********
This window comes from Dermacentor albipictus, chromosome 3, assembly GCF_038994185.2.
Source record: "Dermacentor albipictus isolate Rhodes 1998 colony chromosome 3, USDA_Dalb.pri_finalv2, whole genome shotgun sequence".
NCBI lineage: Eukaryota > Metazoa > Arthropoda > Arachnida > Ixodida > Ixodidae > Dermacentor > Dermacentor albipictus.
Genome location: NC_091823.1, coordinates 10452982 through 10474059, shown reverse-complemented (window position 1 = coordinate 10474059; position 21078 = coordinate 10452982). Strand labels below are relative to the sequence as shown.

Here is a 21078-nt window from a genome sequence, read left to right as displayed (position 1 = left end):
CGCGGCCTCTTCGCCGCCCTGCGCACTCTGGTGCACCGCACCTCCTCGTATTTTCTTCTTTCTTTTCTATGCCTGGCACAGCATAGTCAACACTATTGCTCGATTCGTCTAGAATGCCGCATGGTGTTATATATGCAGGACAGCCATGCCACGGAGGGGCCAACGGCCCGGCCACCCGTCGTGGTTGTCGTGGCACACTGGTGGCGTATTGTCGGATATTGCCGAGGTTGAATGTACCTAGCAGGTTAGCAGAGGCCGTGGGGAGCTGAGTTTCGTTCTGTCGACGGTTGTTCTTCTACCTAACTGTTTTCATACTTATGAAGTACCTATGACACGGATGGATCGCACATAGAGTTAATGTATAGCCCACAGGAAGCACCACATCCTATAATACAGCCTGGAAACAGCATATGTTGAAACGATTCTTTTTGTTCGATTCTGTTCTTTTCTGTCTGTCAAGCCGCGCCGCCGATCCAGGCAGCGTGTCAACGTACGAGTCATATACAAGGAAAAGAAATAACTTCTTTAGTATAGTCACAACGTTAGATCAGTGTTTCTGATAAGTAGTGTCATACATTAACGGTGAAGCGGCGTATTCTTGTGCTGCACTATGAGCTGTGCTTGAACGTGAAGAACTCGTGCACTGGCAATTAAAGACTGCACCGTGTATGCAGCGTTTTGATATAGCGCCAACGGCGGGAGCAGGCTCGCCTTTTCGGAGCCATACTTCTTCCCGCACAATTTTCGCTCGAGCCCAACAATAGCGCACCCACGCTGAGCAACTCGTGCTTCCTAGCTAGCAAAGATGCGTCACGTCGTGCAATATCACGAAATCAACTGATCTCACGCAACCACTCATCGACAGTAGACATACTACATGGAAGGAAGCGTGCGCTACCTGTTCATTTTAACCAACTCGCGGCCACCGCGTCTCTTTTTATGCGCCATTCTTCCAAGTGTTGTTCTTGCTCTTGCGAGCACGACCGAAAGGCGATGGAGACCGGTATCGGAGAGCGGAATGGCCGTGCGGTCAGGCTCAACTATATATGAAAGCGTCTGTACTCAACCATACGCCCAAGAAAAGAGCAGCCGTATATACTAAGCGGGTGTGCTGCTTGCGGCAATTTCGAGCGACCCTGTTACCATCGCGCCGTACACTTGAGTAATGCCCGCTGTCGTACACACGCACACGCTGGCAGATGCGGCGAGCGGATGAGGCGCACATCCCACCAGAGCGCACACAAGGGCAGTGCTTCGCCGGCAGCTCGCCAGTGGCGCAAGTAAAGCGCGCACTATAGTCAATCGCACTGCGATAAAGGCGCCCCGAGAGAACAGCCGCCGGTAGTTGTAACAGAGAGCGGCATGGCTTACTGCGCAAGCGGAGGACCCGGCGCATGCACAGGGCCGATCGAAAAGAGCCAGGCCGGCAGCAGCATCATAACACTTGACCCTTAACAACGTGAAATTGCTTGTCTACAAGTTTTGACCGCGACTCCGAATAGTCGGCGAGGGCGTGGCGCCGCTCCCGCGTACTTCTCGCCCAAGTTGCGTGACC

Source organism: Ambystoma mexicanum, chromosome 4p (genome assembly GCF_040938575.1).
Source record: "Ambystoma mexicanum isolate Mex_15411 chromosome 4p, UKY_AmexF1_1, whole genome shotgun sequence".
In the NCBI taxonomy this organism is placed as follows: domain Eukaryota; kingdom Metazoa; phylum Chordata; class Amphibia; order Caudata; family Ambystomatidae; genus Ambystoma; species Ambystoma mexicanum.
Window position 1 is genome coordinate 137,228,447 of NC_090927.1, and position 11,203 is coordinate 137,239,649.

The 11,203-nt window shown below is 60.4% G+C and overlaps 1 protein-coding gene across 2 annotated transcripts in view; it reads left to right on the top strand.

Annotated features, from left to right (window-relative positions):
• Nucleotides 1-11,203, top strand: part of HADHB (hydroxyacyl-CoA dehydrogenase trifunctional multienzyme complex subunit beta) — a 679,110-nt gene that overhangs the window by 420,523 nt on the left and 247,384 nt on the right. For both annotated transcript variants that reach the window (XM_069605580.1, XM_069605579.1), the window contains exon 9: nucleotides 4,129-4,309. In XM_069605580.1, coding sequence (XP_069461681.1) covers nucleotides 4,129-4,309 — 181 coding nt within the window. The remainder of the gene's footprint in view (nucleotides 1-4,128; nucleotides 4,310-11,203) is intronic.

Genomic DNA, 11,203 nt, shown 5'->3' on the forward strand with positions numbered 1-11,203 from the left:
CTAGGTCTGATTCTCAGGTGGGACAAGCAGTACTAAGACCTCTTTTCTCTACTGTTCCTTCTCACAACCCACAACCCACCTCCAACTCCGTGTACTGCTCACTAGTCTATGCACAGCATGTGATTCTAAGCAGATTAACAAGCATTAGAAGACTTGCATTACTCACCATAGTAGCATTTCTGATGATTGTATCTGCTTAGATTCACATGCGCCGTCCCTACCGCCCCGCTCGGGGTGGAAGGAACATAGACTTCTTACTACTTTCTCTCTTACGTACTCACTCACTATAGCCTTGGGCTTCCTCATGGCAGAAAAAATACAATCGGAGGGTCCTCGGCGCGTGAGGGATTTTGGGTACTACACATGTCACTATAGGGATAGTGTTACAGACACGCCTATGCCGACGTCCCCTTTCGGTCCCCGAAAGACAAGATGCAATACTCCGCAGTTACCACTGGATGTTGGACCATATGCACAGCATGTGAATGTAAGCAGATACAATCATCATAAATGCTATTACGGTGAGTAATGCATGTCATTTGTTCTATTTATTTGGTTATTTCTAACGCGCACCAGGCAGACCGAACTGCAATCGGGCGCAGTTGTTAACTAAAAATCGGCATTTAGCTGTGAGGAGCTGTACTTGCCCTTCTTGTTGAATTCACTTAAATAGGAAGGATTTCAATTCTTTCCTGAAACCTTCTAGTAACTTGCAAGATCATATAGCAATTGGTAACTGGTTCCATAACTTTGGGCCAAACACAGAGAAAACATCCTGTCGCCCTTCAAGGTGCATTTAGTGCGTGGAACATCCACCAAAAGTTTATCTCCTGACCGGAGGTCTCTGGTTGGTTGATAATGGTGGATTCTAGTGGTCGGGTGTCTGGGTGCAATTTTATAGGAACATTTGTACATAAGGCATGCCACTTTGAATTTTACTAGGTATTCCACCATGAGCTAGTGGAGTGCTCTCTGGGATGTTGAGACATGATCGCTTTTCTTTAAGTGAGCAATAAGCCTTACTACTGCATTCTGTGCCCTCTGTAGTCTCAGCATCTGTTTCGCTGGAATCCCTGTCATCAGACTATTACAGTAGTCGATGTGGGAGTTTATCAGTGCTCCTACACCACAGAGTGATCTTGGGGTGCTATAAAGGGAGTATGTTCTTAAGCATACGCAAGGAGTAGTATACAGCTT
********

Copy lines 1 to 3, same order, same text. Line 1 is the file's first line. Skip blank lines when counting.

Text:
This window comes from Dermacentor albipictus, chromosome 3, assembly GCF_038994185.2.
Source record: "Dermacentor albipictus isolate Rhodes 1998 colony chromosome 3, USDA_Dalb.pri_finalv2, whole genome shotgun sequence".
NCBI lineage: Eukaryota > Metazoa > Arthropoda > Arachnida > Ixodida > Ixodidae > Dermacentor > Dermacentor albipictus.